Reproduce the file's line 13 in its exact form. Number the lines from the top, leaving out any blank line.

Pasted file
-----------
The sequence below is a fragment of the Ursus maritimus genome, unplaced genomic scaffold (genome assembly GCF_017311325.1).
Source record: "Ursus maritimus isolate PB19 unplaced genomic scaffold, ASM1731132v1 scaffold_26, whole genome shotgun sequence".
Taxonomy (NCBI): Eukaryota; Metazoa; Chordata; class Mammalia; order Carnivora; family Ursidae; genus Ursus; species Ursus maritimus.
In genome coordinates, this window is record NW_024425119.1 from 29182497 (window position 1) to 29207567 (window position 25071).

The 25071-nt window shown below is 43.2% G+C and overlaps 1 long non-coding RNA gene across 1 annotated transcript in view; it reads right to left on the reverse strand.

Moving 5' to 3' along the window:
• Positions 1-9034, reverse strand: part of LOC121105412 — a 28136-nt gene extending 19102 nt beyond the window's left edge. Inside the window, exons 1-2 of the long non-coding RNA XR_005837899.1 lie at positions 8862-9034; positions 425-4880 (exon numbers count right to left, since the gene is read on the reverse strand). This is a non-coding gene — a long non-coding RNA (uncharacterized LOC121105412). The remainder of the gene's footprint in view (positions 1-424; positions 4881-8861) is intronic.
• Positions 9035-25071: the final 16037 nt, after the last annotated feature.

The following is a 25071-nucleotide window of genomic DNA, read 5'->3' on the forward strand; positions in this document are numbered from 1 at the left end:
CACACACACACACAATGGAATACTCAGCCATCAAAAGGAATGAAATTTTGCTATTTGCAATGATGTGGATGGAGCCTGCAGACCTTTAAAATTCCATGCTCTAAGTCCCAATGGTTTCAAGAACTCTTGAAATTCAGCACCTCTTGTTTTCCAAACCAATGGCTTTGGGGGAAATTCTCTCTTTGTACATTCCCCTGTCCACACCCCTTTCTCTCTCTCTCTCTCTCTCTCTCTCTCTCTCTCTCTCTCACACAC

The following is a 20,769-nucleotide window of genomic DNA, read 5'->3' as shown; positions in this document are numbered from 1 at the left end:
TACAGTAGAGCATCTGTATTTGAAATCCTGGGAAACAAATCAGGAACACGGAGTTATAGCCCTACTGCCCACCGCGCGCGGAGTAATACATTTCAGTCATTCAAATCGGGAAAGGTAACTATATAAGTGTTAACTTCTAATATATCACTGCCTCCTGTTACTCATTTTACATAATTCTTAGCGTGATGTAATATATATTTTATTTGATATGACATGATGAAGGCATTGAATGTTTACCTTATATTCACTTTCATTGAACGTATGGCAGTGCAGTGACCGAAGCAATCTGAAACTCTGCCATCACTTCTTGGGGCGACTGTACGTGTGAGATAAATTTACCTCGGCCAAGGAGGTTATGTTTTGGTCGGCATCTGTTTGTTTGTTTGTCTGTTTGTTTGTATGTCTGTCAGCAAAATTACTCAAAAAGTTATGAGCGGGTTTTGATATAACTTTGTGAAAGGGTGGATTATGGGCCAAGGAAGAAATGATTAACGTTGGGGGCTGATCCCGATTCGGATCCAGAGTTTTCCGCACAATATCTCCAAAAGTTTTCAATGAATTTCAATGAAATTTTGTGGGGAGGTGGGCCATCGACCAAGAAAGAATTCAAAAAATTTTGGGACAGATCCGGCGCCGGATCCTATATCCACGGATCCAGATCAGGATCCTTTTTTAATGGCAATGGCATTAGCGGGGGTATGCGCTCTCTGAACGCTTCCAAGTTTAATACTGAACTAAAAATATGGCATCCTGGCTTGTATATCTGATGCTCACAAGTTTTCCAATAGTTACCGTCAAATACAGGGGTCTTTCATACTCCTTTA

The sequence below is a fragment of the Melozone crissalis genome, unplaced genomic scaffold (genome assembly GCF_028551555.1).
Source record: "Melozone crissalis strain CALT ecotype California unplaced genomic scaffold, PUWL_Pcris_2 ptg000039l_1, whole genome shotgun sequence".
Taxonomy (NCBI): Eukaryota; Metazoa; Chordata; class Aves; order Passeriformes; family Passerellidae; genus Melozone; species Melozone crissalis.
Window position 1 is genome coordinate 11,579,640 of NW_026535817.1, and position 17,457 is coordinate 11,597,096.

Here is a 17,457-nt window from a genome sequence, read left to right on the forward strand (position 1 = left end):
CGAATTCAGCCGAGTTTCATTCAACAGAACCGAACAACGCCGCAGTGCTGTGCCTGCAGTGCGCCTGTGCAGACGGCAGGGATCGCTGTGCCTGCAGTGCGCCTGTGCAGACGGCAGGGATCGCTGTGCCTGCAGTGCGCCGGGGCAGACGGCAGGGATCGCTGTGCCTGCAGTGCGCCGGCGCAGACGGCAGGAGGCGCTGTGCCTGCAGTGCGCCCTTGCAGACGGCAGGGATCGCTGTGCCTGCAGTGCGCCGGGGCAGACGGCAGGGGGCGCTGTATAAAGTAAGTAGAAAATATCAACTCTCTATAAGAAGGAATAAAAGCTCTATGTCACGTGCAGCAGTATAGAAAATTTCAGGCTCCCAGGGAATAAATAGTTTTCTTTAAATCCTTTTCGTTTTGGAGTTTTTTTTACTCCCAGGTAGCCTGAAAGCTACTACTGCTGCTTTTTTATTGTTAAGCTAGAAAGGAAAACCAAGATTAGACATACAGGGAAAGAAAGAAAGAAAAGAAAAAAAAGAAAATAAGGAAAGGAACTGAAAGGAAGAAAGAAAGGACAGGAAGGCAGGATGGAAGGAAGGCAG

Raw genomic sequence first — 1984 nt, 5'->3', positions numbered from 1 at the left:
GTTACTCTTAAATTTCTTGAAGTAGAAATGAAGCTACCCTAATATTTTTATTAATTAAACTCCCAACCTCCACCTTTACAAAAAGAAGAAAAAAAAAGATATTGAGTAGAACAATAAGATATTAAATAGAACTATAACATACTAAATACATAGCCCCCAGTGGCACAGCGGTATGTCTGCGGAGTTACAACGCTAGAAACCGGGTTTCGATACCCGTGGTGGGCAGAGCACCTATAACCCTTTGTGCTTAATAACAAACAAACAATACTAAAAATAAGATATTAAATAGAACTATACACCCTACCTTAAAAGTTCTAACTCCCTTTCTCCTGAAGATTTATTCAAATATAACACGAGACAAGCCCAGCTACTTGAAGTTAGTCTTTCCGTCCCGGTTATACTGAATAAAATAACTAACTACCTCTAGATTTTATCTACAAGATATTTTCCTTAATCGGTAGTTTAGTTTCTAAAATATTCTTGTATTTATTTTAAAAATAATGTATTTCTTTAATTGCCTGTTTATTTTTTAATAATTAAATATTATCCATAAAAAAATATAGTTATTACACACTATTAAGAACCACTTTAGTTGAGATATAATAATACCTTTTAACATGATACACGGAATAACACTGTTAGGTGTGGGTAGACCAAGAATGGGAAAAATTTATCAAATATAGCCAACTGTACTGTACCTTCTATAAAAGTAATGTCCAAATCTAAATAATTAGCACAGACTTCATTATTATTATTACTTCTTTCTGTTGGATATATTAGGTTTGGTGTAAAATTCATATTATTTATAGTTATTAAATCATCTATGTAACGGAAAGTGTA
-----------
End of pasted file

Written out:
The sequence below is a fragment of the Melozone crissalis genome, unplaced genomic scaffold (genome assembly GCF_028551555.1).